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Kidnapings Ecuador

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NEWS
July 22, 1987 | Associated Press
A military court on Tuesday handed prison sentences to 58 air force commandos who took part in the 11-hour kidnaping of President Leon Febres Cordero last January. Thirty-six others were acquitted. Febres Cordero was released unharmed after he signed a pardon for retired air force Gen. Frank Vargas Pazzos, the commandos' former leader. Two presidential bodyguards were killed in the Jan. 16 abduction.
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NEWS
March 2, 2001 | From Associated Press
Seven foreign oil workers--including four Americans--kidnapped in October in Ecuador's petroleum-rich northeastern jungle were freed Thursday. An oil industry source said a $13-million ransom was paid. Ecuador's Defense Ministry said the men, who included a Chilean, an Argentine and a New Zealander, were released before noon and picked up by a military patrol. President Gustavo Noboa's office said they were "in good condition."
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NEWS
December 20, 1999 | From Associated Press
Seven Canadian oil workers and an American seized more than three months ago in an oil-producing region of Ecuador's Amazon jungle were released Sunday, the armed forces said. The eight men were found about 2 p.m. in the jungle near the Colombian border "after they had been released by their captors," a statement from the armed forces joint command said. The statement said they were in good health and in the care of the military and would be turned over to their respective embassies.
NEWS
February 15, 2001 | From Times Wire Reports
Kidnappers who killed a U.S. oil worker last month agreed to a ransom offer shortly before a deadline to kill another captive, Ecuador's military chief said. Four of the remaining seven hostages are American. "The criminal group said it would not execute anyone else, and I understand they have reached some economic arrangement," said Vice Adm. Miguel Saona, adding that he did not know details of the ransom plan.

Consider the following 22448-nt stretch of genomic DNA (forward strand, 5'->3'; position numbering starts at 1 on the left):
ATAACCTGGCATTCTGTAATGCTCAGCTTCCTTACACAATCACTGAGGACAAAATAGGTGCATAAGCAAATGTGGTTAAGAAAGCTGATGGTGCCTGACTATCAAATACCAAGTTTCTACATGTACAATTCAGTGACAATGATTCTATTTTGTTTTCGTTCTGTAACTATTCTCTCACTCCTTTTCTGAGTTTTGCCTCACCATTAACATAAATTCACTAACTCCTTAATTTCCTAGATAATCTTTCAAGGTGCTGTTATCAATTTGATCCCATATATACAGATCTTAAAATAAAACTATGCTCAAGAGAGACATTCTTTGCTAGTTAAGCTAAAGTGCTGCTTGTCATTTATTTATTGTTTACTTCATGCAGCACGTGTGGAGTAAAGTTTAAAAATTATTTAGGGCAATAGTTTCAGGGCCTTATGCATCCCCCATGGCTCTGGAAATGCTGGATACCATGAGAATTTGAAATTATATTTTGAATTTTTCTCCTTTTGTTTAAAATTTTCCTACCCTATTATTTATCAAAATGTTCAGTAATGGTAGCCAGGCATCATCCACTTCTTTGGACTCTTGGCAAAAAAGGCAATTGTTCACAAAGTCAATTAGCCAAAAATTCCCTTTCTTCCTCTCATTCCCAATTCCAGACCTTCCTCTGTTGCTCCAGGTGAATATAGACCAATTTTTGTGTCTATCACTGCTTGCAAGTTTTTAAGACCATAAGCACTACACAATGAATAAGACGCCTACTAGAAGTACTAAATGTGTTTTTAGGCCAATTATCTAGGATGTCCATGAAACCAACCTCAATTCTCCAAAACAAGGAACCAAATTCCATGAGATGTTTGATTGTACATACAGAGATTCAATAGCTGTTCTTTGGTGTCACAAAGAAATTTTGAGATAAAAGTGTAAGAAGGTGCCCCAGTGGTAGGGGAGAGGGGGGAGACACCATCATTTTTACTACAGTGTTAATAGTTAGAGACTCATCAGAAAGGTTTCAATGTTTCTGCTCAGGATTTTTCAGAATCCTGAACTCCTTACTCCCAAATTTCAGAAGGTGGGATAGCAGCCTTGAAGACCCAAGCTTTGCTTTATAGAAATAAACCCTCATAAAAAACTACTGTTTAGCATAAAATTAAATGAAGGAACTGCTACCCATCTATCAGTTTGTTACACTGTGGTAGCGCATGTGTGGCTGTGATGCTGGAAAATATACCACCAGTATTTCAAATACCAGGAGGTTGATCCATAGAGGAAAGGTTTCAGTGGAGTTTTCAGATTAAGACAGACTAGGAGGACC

NEWS
July 3, 1990 | From Times Staff and Wire Reports
Wearing an "I love Peoria" T-shirt, an Illinois gold miner freed by Colombian rebels after 61 days returned to the United States and his boyhood home. He said his kidnapers had treated him "with great respect." Scott Heimdal, 27, said earlier after arriving at Miami International Airport with his mother, Marge, that he was trying to find words to thank those in his hometown of Peoria, Ill.
NEWS
January 17, 1987 | RICHARD BOUDREAUX, Times Staff Writer
Air force troopers seized President Leon Febres Cordero in a bloody uprising Friday but released him 12 hours later in exchange for the freedom of a jailed rebel general. Newspapers reported at least two men killed and eight others wounded during the abduction at the country's largest air base as about 20 rebel paratroopers opened fire on the civilian president and his 10 bodyguards as they arrived for a ceremony. The president was not seriously hurt.
NEWS
February 15, 2001 | From Times Wire Reports